Health Education — M.P.H.

Program director
Anna Nelson

The number of required courses for the Master of Public Health (M.P.H.) degree programs is based on the core public health and health education competencies, selected major area of emphasis, and elective course work. The number of required units, culminating activity requirement, and length of field practicum are specified upon acceptance. The student develops an appropriate program plan in consultation with his/her faculty advisor.

Program formats

Course work for the health education program may be pursued in the following formats:

  • a traditional, on-campus program
  • an online program

The health education major focuses on educational, interpersonal, community, and legislative factors that promote positive health behaviors. The curriculum emphasizes interventions based on scientific data and established behavioral and learning theories that promote public health through the processes of education and community organization.

Students who complete the curriculum may function as community health educators in a variety of public and private settings. They are academically prepared to conduct community assessments; design, implement, and evaluate health education interventions; organize health promotion efforts; and assist individuals and communities to better utilize techniques of health behavior change.

Students select course work from each of several practice and content areas to enhance the applied portion of the curriculum. Professional practice is addressed during the laboratory and field experience portions of the curriculum. Students may develop skills while working in community agencies and in health-care, school, and work/site settings.

Graduates are eligible to sit for the credentialing examination in health education—certified health education specialist (CHES) or MCHES—offered by the National Commission for Health Education Credentialing, Inc., http://www.nchec.org/.

Learner outcomes

Graduates of the program with a major in health education will have the skills necessary to:

  • Design, develop, implement, market, and evaluate health promotion and education programs utilizing principles from human learning motivation, communication, organizational behavior, and health behavior changes.
  • Collaborate with other professionals in using resources to educate the public about health.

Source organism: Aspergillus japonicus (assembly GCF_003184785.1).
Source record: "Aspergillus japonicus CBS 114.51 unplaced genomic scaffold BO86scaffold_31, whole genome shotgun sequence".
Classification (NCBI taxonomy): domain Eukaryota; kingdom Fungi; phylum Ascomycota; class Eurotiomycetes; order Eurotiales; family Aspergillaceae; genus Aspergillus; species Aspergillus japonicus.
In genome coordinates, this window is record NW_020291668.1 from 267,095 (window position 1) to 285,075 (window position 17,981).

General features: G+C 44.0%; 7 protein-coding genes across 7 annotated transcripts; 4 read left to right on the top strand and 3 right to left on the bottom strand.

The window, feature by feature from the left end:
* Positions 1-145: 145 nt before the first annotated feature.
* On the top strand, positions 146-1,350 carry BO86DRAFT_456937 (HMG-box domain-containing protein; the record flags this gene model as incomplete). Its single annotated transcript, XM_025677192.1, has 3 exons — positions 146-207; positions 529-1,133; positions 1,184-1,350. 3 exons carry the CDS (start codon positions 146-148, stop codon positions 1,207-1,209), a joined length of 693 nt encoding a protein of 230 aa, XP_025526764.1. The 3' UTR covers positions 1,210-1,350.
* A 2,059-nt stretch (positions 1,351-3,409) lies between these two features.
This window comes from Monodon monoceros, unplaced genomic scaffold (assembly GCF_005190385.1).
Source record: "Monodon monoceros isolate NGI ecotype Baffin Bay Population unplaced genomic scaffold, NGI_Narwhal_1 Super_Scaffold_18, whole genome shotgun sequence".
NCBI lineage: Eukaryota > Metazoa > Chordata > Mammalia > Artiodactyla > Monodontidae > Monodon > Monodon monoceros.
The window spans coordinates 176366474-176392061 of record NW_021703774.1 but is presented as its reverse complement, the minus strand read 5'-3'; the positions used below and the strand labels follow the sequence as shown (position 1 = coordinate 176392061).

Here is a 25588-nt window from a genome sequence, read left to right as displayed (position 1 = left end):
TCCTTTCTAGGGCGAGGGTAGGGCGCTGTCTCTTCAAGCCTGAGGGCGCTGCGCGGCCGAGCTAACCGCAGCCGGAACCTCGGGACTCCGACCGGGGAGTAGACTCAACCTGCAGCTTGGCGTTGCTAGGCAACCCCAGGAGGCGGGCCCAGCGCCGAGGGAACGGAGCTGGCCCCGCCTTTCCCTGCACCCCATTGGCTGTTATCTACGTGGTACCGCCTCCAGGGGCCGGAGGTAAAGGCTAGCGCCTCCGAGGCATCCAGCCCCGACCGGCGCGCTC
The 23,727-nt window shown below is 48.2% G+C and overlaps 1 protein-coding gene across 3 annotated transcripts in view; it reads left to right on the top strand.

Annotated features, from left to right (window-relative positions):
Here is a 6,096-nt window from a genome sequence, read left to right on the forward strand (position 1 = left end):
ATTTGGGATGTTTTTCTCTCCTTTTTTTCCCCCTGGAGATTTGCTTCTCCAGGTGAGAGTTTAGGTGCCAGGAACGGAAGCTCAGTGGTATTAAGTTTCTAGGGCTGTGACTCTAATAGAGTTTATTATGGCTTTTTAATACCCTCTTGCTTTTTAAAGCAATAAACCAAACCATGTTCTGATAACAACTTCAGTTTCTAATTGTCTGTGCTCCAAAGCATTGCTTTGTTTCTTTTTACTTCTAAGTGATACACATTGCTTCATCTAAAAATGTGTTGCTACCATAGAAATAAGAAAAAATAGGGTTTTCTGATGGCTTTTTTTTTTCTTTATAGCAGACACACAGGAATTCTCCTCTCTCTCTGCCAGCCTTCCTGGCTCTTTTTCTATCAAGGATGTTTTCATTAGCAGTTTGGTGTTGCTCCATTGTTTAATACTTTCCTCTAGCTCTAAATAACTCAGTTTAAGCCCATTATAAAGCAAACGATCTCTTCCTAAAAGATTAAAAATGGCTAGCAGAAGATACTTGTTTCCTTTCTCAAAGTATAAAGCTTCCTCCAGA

• Evaluate and appropriately apply public health research findings to the practice of health education.
  • Provide leadership or technical assistance for public health projects in selected settings.
  • Meet didactic and professional practice requirements for certification as health education specialists.

Educational effectiveness indicators

Program learner outcomes as evidenced by:

  • Signature assignments linked to course and noncourse requirements
  • Field practicum report
  • Culminating experience

Prerequisite

  • Behavioral science (two courses, one of which is an introductory psychology course)

Web site information

For more information, please see our Web site at <llu.edu/public-health/online>.

On Campus

Public health core
PCOR 501Public Health for Community Resilience5
PCOR 502Public Health for a Healthy Lifestyle5
PCOR 503Public Health and Health Systems5
Major
HPRO 524Child and Adolescent Health3
HPRO 530Fundamentals of Research in Health Behavior and Health Education3
HPRO 535Health Education Administration and Leadership3
HPRO 537ACommunity Programs Laboratory—A 1, 52
HPRO 537BCommunity Programs Laboratory—B 2, 52
HPRO 537CCommunity Programs Laboratory—C 51
HPRO 538Health Education Program Development and Evaluation 23
HPRO 539Policy and Issues in Health Education3
HPRO 589Qualitative Research Methods 13
STAT 515Grant- and Contract-Proposal Writing3
Religion
RELE 534Ethical Issues in Public Health (or REL_)3
Cognate/Electives 312
Total Units56
Field experience
Practicum units are in addition to the minimum didactic units required for the degree
PHCJ 798DPublic Health Practicum (400 hours) 48
or PHCJ 798A Public Health Practicum
or PHCJ 798B Public Health Practicum
or PHCJ 798C Public Health Practicum
1

HPRO 537A and HPRO 589 to be taken concurrently.

2

HPRO 537B and HPRO 538 to be taken concurrently.

3

Choose from defined cognates or select from electives in consultation with advisor. At the discretion of the program director, a student may be required to take a graduate level writing course. This course would count towards the elective units.

4

Returning peace corps fellows may receive advanced standing for the practicum and need to present a written report.

5

 HPRO 537 A, B, and C must be taken during the same year

Online

Corequisites
PHCJ 501Introduction to On-line Learning1
Public health core
PCOR 501Public Health for Community Resilience5
PCOR 502Public Health for a Healthy Lifestyle5
PCOR 503Public Health and Health Systems5
Major
HPRO 524Child and Adolescent Health3
HPRO 530Fundamentals of Research in Health Behavior and Health Education3
HPRO 535Health Education Administration and Leadership3
HPRO 538Health Education Program Development and Evaluation3
HPRO 539Policy and Issues in Health Education3
HPRO 589Qualitative Research Methods3
HPRO 696Directed Study/Special Project4
AHCJ 519Graduate Wholeness Portfolio 31
STAT 515Grant- and Contract-Proposal Writing3
Religion
RELE 534Ethical Issues in Public Health (or REL_)3
Cognates/Electives 112
Total Units56
Field experience
Practicum units are in addition to the minimum didactic units required for the degree
PHCJ 798DPublic Health Practicum (400 hours) 28
or PHCJ 798A Public Health Practicum
or PHCJ 798B Public Health Practicum
or PHCJ 798C Public Health Practicum
1

Choose from defined cognates or select from electives in consultation with advisor. At the discretion of the program director, a student may be required to take a graduate level writing course. This course would count towards the elective units.

2

Returning peace corps fellows may receive advanced standing for the practicum and need to present a written report.

3

 Students will register for 0 units for autumn, winter, and spring quarters. Students will register for 1 unit in summer.

Culminating experience

In addition to the standard culminating experience requirements, students in the Health Education MPH program will be required to sit for the CHES exam.

Normal time to complete the program

2.33 years (9 academic quarters) based on less than full-time enrollment

Comparison